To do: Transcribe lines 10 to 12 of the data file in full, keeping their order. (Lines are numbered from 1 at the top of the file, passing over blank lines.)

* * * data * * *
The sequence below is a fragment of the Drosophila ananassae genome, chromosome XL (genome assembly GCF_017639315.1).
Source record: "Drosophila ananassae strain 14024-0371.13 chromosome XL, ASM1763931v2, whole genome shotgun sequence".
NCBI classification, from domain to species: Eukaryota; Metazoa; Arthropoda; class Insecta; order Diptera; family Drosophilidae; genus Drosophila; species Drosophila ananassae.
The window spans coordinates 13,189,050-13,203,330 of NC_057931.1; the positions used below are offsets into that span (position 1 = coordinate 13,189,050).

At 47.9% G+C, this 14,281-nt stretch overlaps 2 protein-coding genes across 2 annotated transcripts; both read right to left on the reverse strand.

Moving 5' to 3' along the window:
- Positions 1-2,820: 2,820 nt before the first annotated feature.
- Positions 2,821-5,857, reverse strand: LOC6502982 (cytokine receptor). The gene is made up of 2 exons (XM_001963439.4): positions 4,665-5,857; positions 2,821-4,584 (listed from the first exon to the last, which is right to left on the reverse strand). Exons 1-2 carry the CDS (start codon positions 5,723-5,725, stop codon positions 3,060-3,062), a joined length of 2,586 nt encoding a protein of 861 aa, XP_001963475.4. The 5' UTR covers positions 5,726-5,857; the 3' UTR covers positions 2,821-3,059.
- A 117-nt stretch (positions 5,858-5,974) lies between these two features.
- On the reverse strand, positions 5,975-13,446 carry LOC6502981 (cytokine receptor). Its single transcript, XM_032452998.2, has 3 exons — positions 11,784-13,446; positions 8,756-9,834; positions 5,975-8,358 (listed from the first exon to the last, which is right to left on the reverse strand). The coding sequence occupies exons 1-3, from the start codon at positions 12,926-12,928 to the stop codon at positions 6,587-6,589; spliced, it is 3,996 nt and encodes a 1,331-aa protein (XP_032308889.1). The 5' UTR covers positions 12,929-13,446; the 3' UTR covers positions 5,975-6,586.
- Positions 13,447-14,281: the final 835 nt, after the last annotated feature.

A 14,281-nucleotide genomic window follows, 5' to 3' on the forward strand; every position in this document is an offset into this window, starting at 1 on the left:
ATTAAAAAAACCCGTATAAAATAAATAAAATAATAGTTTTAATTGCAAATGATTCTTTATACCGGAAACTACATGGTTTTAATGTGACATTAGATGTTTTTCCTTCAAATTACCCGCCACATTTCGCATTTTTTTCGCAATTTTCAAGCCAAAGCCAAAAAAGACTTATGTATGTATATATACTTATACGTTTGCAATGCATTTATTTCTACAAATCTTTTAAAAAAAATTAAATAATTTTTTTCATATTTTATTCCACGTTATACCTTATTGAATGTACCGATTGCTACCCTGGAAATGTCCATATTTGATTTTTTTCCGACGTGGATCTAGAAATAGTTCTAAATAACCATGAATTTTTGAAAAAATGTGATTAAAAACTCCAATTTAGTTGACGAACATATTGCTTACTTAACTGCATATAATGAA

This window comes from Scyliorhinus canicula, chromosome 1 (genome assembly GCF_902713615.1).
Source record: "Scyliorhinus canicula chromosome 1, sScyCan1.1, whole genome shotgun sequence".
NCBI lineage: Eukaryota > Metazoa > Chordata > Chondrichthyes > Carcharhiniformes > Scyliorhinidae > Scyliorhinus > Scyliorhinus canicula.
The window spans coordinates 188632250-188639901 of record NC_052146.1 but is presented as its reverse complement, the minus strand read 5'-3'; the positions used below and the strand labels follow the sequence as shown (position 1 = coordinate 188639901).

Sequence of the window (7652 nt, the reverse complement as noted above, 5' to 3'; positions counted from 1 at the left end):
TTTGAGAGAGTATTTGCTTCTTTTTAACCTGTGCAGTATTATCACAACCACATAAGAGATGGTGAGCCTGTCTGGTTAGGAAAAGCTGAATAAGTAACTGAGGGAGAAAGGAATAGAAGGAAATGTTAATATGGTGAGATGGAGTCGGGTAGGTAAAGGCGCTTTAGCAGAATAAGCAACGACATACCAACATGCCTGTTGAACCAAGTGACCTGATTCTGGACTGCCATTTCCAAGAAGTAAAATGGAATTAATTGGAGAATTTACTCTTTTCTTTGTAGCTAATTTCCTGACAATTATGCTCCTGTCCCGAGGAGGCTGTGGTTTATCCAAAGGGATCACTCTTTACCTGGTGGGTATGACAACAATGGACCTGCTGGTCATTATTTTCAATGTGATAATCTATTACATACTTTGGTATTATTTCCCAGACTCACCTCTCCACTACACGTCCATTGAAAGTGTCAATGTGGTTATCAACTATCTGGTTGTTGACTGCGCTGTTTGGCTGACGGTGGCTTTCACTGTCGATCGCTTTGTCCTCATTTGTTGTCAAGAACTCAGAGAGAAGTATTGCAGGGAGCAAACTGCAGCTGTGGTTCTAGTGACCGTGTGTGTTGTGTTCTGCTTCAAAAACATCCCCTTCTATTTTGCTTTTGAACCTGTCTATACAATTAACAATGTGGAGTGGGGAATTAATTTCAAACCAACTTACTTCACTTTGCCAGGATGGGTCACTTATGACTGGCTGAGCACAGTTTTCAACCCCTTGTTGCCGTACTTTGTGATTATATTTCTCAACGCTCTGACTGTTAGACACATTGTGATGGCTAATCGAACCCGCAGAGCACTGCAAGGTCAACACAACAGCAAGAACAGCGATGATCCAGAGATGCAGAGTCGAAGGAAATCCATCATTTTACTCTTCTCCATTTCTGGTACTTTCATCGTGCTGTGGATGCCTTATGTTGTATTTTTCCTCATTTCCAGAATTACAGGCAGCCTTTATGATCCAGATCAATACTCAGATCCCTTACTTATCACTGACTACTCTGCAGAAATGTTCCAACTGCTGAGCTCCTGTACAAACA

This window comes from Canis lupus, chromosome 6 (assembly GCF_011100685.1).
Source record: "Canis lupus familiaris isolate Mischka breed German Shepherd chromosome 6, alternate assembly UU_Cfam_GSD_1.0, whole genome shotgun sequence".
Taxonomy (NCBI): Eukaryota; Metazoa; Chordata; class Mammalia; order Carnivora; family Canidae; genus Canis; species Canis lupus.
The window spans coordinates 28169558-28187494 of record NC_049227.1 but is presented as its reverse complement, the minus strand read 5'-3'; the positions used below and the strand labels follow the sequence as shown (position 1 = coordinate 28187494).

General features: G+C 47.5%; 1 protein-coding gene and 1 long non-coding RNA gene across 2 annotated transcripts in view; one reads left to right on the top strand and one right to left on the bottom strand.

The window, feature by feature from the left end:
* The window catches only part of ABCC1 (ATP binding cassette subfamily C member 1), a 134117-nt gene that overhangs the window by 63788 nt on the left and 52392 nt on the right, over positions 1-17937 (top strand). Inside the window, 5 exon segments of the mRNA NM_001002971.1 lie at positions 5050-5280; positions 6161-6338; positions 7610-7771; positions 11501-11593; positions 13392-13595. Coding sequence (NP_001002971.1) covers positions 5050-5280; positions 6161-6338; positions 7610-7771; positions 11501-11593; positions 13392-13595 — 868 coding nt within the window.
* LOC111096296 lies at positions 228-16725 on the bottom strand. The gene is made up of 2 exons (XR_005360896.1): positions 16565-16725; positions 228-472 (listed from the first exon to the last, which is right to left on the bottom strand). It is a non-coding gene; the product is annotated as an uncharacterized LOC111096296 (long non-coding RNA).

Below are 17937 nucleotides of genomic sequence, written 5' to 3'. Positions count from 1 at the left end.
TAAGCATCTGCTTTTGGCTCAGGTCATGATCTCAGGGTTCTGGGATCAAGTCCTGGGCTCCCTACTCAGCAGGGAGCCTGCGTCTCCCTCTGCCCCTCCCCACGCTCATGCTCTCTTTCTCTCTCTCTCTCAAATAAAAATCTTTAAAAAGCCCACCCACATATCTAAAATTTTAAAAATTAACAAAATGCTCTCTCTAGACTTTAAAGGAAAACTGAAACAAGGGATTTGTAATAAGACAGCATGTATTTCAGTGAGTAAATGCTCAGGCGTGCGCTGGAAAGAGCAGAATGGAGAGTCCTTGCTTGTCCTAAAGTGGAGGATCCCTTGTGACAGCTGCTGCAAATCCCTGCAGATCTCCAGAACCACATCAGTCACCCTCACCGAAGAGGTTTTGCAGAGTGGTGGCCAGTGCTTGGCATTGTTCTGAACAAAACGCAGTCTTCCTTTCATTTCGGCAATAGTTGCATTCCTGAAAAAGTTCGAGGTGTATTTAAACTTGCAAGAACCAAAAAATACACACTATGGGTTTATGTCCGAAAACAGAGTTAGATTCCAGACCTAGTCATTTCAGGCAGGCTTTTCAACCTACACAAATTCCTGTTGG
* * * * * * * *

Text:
- On the reverse strand, positions 5,975-13,446 carry LOC6502981 (cytokine receptor). Its single transcript, XM_032452998.2, has 3 exons — positions 11,784-13,446; positions 8,756-9,834; positions 5,975-8,358 (listed from the first exon to the last, which is right to left on the reverse strand). The coding sequence occupies exons 1-3, from the start codon at positions 12,926-12,928 to the stop codon at positions 6,587-6,589; spliced, it is 3,996 nt and encodes a 1,331-aa protein (XP_032308889.1). The 5' UTR covers positions 12,929-13,446; the 3' UTR covers positions 5,975-6,586.
- Positions 13,447-14,281: the final 835 nt, after the last annotated feature.

A 14,281-nucleotide genomic window follows, 5' to 3' on the forward strand; every position in this document is an offset into this window, starting at 1 on the left: